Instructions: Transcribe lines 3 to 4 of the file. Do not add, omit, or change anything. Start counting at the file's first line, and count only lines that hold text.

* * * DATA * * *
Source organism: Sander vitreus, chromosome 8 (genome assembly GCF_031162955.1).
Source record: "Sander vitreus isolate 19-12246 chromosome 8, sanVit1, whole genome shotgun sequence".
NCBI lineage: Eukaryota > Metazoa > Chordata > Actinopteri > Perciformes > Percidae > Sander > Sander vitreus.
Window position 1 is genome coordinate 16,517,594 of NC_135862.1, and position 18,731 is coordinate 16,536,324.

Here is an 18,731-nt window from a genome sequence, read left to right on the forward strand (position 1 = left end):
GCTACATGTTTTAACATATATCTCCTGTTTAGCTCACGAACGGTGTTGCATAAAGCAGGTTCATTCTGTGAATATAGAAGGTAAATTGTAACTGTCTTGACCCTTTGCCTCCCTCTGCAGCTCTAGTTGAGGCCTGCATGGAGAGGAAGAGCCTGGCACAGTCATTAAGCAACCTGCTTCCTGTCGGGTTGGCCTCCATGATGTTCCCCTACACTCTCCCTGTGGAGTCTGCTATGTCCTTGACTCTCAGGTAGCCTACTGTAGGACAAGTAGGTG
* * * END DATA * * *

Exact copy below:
NCBI lineage: Eukaryota > Metazoa > Chordata > Actinopteri > Perciformes > Percidae > Sander > Sander vitreus.
Window position 1 is genome coordinate 16,517,594 of NC_135862.1, and position 18,731 is coordinate 16,536,324.